We don't know the national origin of the chair. It probably did not come from Africa. The White House claims it was manufactured in Hawaii, but there are no ownership details to establish that. Some speculate that it's actually a Manchurian chair from China.
When the Hope and Change Revolution is finally complete, Mitt Romney is in a reeducation camp and all Americans are obligated to pay double for their mandatory daily ration of broccoli, then the First Amendment of the Constitution will read, "Thou shalt make no graven images of Obama as they are all considered racist."
Take poor Bud Johnson, America's latest racist sensation in the hit liberal game show, "Everything is Racist Now, Especially You."
A Texas man who hung a chair from a tree on his front lawn — in an apparent rebuff of President Obama and nod to Clint Eastwood — has taken down the display after offended locals associated it with the lynching of blacks.
Austin homeowner Bud Johnson, 73, said he removed the stupefying sight Thursday because of a misconception. “I decided to make the change because some people are stupid,” Johnson told an Austin American-Statesman columnist.
There's a difference between stupid and deliberately obtuse. Also see, "Making stuff up".
Some of you ignorant racists will probably wonder how one goes about lynching a chair. After contacting several Chairologists, we learned that chairs do not have spinal columns or lungs and cannot be lynched. But after consulting several Critical Race Theorists, we learned that all the Chairologists were guilty of human privilege for denying the inherent biological properties of chairs, especially brown chairs.
Area resident Robert Stephenson told CBS affiliate KEYE TV the display appears “pretty racist” and there’s “no way you can take that the wrong way.”
How could you take an empty chair the wrong way? It's not possible. It's the most blatantly racist thing since peanut butter and jelly or calling Obama a socialist.
The real problem here is the color of the chair. Offhand the chair appears to be metallic gray, rather than black or brown, but this may have been Bud Johnson's fiendishly racist way of disguising the true race of the chair.
Also we don't know the national origin of the chair. It probably did not come from Africa. The White House claims it was manufactured in Hawaii, but there are no ownership details to establish that. Some speculate that it's actually a Manchurian chair from China.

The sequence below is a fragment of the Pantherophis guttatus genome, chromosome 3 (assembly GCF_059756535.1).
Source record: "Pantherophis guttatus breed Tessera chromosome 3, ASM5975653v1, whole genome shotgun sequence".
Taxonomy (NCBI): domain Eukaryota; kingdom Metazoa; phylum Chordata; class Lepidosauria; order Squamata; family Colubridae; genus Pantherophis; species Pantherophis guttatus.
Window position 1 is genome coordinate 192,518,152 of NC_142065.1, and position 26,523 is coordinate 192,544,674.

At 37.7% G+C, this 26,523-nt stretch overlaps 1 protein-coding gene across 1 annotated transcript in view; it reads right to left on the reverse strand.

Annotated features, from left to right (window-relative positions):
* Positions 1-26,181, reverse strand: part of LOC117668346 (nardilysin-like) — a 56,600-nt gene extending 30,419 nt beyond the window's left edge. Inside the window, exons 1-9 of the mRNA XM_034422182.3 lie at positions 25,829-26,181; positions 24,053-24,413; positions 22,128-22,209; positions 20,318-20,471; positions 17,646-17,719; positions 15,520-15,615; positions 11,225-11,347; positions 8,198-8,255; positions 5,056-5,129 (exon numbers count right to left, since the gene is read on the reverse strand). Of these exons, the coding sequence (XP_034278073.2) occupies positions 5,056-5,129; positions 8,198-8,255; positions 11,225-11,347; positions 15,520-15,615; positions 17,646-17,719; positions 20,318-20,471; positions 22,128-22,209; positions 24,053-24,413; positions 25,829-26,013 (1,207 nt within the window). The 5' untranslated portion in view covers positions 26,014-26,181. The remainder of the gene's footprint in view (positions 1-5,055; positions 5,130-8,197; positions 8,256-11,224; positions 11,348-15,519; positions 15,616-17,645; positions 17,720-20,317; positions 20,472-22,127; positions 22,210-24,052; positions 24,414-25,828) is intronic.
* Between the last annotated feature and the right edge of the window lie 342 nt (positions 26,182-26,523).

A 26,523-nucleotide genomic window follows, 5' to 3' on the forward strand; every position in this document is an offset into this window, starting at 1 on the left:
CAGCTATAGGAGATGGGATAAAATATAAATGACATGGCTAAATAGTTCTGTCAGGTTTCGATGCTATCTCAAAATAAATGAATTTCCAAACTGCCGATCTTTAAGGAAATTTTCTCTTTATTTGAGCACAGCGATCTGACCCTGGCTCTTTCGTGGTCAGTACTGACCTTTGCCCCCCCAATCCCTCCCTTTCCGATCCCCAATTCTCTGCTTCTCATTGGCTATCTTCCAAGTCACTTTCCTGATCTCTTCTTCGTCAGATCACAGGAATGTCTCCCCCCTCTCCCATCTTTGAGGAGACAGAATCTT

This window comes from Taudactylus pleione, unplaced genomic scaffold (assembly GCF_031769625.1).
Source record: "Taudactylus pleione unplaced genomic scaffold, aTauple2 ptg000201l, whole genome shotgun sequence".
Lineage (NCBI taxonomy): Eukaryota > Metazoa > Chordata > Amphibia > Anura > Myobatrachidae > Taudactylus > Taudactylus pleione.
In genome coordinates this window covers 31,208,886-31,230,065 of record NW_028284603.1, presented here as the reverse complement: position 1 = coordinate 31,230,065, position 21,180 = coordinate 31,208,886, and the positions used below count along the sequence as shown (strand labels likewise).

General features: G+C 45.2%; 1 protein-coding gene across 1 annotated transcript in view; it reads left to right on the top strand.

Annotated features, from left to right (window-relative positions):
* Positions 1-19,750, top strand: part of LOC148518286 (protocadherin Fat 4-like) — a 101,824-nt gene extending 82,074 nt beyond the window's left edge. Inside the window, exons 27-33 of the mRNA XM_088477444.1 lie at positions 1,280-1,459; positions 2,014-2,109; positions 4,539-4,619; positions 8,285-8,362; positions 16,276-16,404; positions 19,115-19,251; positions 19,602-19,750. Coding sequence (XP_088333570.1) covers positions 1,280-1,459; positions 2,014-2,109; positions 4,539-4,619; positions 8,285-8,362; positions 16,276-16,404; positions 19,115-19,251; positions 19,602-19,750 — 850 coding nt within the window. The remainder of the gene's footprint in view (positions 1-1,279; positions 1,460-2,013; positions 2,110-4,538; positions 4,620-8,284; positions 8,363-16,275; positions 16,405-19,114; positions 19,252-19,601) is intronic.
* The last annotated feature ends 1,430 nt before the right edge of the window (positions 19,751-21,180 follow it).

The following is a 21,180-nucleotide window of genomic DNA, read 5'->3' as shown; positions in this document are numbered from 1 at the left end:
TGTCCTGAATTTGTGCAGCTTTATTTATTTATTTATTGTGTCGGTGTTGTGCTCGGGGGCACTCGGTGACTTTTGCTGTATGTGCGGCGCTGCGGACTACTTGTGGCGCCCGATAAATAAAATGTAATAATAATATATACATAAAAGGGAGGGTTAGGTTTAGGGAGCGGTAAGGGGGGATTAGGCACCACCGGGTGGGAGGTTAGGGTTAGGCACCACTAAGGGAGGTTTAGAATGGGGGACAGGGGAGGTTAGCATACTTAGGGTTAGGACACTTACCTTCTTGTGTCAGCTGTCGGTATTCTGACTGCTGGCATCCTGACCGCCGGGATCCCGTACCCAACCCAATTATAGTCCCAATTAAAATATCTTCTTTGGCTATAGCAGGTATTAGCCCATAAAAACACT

“No, it has no other meaning!” Bud Johnson told KEYE, explaining why he hung the folding chair and a small American flag from the tree. “It’s not a lynch. ... It’s the only place I had to put the goddamn thing!” he said.
Sure Johnson claims he had no other place to put the chair, but did he consider donating it to the Obama reelection campaign as reparations for the slavery that Obama's white ancestors practiced on Michelle Obama's black ancestors?
That would be a meaningful disavowal of his white privilege in thinking that he can hang things up without triggering memories of lynchings and water hoses and slave ships and merit based hiring practices.
Local county Dems are condemning the display as a “hateful act.”
“I’m sure he’ll argue that it’s freedom of expression ... but to me what he did does not enlighten me to his side at all,” Andy Brown, chairman of the Travis County Democratic Party, told the Daily News. “It says nothing on the issues.”
I don't know about Andy, but it says a lot to me. It says that we live in a country where a man can't hang a chair in front of his own house without the police showing up and the media accusing him of racism.
That says a lot about the issues right there.
Bud Johnson said,"No, it has no other meaning. I'm not a racist. I don't dislike any race."
Could there be a more racist statement than that? He might as well lynch a whole dining room set next or maybe a sofa.
Meanwhile Burnt Orange, the local lefty blog that broke the story is hot on the trail of a very racist man walking a Portuguese water dog on a leash in what is already being called a hateful lynching that brings back the worst days of the Civil Rights Movement.